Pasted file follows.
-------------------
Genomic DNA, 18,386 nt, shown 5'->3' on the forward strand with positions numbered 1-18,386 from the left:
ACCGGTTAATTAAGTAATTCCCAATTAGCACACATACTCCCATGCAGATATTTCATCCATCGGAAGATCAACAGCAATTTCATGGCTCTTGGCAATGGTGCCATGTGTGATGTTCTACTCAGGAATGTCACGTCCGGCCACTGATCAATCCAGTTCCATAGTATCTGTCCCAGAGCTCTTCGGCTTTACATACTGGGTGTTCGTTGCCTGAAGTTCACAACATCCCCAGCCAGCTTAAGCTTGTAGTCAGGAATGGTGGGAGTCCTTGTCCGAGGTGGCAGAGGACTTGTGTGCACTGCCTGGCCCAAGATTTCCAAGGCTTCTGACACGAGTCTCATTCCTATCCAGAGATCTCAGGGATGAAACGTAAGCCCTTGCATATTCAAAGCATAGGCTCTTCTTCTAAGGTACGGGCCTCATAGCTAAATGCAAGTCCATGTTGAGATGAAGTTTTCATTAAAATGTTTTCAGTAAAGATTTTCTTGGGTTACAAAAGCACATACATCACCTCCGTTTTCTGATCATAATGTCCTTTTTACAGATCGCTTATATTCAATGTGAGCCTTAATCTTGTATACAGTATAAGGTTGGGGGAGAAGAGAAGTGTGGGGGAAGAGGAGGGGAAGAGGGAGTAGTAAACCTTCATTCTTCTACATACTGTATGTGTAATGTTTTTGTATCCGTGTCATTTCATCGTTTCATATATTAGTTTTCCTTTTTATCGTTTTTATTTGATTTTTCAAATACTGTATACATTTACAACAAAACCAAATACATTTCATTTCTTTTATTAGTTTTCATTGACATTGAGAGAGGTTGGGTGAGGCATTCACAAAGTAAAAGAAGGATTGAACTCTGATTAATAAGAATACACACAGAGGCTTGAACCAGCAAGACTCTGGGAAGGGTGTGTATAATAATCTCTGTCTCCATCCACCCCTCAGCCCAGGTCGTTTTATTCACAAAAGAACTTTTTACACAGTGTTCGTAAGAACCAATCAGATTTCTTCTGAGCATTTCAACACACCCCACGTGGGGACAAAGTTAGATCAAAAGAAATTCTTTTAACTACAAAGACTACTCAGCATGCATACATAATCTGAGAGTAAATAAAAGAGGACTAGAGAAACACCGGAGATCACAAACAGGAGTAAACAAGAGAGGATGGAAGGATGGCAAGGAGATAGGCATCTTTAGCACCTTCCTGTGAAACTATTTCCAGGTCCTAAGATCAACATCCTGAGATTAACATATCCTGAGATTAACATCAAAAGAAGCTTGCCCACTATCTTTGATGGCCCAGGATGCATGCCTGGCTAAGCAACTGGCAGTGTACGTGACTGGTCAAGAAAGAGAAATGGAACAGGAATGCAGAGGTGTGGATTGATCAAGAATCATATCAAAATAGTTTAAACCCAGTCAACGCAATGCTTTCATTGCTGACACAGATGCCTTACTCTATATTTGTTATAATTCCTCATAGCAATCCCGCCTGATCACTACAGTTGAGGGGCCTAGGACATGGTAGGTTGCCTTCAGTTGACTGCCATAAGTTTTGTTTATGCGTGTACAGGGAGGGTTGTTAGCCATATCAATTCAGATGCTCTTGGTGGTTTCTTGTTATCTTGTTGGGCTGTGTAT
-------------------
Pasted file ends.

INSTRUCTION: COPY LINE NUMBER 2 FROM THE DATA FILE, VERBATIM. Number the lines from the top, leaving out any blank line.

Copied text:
ACCGGTTAATTAAGTAATTCCCAATTAGCACACATACTCCCATGCAGATATTTCATCCATCGGAAGATCAACAGCAATTTCATGGCTCTTGGCAATGGTGCCATGTGTGATGTTCTACTCAGGAATGTCACGTCCGGCCACTGATCAATCCAGTTCCATAGTATCTGTCCCAGAGCTCTTCGGCTTTACATACTGGGTGTTCGTTGCCTGAAGTTCACAACATCCCCAGCCAGCTTAAGCTTGTAGTCAGGAATGGTGGGAGTCCTTGTCCGAGGTGGCAGAGGACTTGTGTGCACTGCCTGGCCCAAGATTTCCAAGGCTTCTGACACGAGTCTCATTCCTATCCAGAGATCTCAGGGATGAAACGTAAGCCCTTGCATATTCAAAGCATAGGCTCTTCTTCTAAGGTACGGGCCTCATAGCTAAATGCAAGTCCATGTTGAGATGAAGTTTTCATTAAAATGTTTTCAGTAAAGATTTTCTTGGGTTACAAAAGCACATACATCACCTCCGTTTTCTGATCATAATGTCCTTTTTACAGATCGCTTATATTCAATGTGAGCCTTAATCTTGTATACAGTATAAGGTTGGGGGAGAAGAGAAGTGTGGGGGAAGAGGAGGGGAAGAGGGAGTAGTAAACCTTCATTCTTCTACATACTGTATGTGTAATGTTTTTGTATCCGTGTCATTTCATCGTTTCATATATTAGTTTTCCTTTTTATCGTTTTTATTTGATTTTTCAAATACTGTATACATTTACAACAAAACCAAATACATTTCATTTCTTTTATTAGTTTTCATTGACATTGAGAGAGGTTGGGTGAGGCATTCACAAAGTAAAAGAAGGATTGAACTCTGATTAATAAGAATACACACAGAGGCTTGAACCAGCAAGACTCTGGGAAGGGTGTGTATAATAATCTCTGTCTCCATCCACCCCTCAGCCCAGGTCGTTTTATTCACAAAAGAACTTTTTACACAGTGTTCGTAAGAACCAATCAGATTTCTTCTGAGCATTTCAACACACCCCACGTGGGGACAAAGTTAGATCAAAAGAAATTCTTTTAACTACAAAGACTACTCAGCATGCATACATAATCTGAGAGTAAATAAAAGAGGACTAGAGAAACACCGGAGATCACAAACAGGAGTAAACAAGAGAGGATGGAAGGATGGCAAGGAGATAGGCATCTTTAGCACCTTCCTGTGAAACTATTTCCAGGTCCTAAGATCAACATCCTGAGATTAACATATCCTGAGATTAACATCAAAAGAAGCTTGCCCACTATCTTTGATGGCCCAGGATGCATGCCTGGCTAAGCAACTGGCAGTGTACGTGACTGGTCAAGAAAGAGAAATGGAACAGGAATGCAGAGGTGTGGATTGATCAAGAATCATATCAAAATAGTTTAAACCCAGTCAACGCAATGCTTTCATTGCTGACACAGATGCCTTACTCTATATTTGTTATAATTCCTCATAGCAATCCCGCCTGATCACTACAGTTGAGGGGCCTAGGACATGGTAGGTTGCCTTCAGTTGACTGCCATAAGTTTTGTTTATGCGTGTACAGGGAGGGTTGTTAGCCATATCAATTCAGATGCTCTTGGTGGTTTCTTGTTATCTTGTTGGGCTGTGTAT